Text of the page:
Stain Removal

Why is carpet stain removal such a difficult challenge?

It shouldn't be, after all...

  • Retail stores are stocked with numerous stain removers.
  • The internet is full of formulas and tips for removing stains using homemade or common household products.
  • Television infomercials feature the best carpet stain remover that always work on television.

These specialty cleaning products claim to successfully treat everything from pet stains to red wine to coffee spills. Some of these treatments produce satisfactory results. Most do not and the search continues for that "universal" carpet stain remover.

Cleaning products designed to remove carpet stains are a billion dollar industry.

Why does a stain remover work on one stain and not another?

All carpet stains are not created equal. A stain is a general term used to describe a discoloration that distinguishes itself from the material on which it is found. This discoloration can describe:

  • a spot, which can be easily removed with normal cleaning
  • a stain, which cannot be completely removed with normal cleaning, requires special treatment

The goal of stain removal is to remove the staining material without harming the fabric. The objective is to transform the staining material into a form which can be easily removed.

In other words, by utilizing a special treatment (stain remover) the stain is changed into a spot which can then be easily removed with normal cleaning.

The success of this transformation is related to the following factors:

  1. The type of fiber and the characteristics of the that fiber.
    • Carpet fibers are either natural (example: wool, silk, or cotton), synthetic (example: nylon, olefin, or polyester) or a blend of fibers.
    • Natural fibers tend to be absorbent, are easily stained and can be damaged by cleaning chemicals. Synthetic fibers are not very absorbent, offer good stain resistance and are more forgiving when cleaning carpet stains. Blended fibers contain the positive and negative features of the blended fibers.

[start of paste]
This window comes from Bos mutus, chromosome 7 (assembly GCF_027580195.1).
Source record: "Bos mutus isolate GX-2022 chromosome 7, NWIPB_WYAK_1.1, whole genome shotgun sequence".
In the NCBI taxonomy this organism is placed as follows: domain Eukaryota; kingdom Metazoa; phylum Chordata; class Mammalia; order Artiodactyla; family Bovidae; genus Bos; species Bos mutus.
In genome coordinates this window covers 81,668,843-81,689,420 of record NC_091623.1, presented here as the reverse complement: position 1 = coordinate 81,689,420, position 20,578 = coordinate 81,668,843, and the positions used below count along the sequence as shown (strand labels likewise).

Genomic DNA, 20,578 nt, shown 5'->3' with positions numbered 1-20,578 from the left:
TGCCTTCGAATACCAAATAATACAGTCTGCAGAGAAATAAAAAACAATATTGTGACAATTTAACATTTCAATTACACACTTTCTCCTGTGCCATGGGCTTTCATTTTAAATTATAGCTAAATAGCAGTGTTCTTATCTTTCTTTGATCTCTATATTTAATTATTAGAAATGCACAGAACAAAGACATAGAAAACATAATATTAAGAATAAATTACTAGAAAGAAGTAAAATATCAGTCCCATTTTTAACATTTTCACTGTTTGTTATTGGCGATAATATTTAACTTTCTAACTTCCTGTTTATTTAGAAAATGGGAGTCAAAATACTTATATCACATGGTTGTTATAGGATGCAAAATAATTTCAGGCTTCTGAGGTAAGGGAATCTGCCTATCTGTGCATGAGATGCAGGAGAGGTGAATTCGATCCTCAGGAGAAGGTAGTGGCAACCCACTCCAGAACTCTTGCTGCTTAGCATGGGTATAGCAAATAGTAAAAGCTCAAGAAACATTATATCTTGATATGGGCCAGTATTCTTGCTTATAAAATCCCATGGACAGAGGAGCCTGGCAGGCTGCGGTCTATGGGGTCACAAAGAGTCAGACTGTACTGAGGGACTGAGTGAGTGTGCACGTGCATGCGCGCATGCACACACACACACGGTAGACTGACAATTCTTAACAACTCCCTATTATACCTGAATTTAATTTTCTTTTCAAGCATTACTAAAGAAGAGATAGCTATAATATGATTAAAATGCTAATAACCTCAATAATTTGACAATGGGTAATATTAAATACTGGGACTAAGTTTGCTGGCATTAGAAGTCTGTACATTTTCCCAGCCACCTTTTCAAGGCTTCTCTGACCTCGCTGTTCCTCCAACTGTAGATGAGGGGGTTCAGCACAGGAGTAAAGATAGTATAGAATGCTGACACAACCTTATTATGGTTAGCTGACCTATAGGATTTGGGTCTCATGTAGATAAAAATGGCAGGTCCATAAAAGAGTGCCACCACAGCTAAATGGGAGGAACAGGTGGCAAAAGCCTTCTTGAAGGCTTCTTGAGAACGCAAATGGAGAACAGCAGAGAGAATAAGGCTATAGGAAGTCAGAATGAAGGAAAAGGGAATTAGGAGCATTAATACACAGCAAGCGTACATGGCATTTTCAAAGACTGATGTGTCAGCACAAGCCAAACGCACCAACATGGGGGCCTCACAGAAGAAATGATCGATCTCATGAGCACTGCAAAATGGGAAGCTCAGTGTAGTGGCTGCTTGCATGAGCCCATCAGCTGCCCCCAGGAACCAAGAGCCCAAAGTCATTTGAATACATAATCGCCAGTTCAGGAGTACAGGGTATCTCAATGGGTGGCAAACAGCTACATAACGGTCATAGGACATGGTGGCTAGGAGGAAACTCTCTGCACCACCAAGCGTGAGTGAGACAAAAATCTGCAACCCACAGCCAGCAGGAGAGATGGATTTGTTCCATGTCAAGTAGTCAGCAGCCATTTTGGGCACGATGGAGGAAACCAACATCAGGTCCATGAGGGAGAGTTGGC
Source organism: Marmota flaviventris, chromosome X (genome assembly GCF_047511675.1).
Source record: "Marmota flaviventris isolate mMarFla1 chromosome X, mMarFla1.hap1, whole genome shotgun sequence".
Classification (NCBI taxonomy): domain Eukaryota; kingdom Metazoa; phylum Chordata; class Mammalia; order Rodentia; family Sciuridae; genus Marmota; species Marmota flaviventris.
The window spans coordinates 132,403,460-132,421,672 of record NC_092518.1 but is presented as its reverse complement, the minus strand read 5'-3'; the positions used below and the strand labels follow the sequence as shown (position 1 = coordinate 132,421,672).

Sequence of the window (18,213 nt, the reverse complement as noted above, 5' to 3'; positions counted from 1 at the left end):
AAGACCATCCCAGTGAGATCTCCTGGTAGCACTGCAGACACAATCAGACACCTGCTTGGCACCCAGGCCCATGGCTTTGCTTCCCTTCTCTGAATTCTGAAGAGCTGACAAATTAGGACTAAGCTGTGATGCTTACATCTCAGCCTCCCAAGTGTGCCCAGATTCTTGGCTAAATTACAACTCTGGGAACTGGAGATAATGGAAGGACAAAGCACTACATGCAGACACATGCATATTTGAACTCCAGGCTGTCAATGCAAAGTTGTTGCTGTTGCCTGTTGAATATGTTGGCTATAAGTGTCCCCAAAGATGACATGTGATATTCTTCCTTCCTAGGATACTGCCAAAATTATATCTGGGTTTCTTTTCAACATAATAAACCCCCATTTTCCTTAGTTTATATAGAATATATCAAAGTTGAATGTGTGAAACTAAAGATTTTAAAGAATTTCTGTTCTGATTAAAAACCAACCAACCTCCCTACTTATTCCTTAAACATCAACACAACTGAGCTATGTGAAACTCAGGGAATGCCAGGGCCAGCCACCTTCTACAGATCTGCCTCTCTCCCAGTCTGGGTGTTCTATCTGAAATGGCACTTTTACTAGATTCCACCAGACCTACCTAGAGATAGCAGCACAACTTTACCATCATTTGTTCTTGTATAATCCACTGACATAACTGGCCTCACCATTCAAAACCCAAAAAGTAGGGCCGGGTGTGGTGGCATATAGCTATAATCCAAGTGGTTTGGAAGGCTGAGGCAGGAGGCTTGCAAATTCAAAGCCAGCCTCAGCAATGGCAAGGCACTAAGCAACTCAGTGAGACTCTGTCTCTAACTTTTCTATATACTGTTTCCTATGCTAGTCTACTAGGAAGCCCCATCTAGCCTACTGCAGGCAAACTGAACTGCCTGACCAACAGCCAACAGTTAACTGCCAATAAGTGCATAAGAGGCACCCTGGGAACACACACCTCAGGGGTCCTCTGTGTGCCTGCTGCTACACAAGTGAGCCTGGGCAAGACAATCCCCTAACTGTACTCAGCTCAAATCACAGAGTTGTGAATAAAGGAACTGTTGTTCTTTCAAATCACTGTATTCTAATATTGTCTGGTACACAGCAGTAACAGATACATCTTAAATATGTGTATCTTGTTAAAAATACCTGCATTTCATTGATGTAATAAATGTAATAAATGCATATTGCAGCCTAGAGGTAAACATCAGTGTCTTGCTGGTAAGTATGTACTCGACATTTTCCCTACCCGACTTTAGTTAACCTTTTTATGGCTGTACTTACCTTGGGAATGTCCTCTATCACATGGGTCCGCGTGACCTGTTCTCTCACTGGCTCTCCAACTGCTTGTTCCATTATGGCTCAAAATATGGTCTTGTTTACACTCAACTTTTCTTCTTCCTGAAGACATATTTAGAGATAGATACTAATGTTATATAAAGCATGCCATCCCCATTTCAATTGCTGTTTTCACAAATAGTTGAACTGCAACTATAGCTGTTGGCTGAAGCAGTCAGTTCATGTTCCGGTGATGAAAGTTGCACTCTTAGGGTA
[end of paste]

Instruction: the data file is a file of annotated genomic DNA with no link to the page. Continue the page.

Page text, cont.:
2. The type of stain.
    • If the origin of the stain is known, an appropriate cleaning agent can be selected.
    • In the case of a stain of unknown origin, a bit of detective work needs to be employed to identify or at least categorize the stain. Utilizing our sense of touch, sight and smell or by testing the pH factor may help identify the stain.
  3. The characteristics of the stain remover to be used on the stain.
    • Products to remove stains are designed to break the bond between the staining material and the fiber. The type of stain dictates which cleaning formulation is best suited to break this bond to allow for easier removal.For instance, grease or cosmetic stains require a product that dissolves the stain, whereas rust or urine require a product which will reverse the chemical properties of the stain.
    • Equally important is the reaction the stain remover has on the type of fiber. Issues of colorfastness, dye loss, fiber damage, and browning are all concerns of stain removers with respect to the type of fiber.

What is the procedure for stain removal?

Each stain is unique in its own setting. Removing carpet stains is not achieved by simply following one set of hard-fast rules, but rather by integrating the knowledge of fiber type, stain type and stain removers.

Some general guidelines do apply to cleaning carpet stains . These guidelines and stain removal methods for specific stains are part of the stain removal guide.

It should be noted that although the subject of this guide is geared toward removing carpet stains, the same principles can be applied to other fabrics such as upholstery, draperies, and even clothing.

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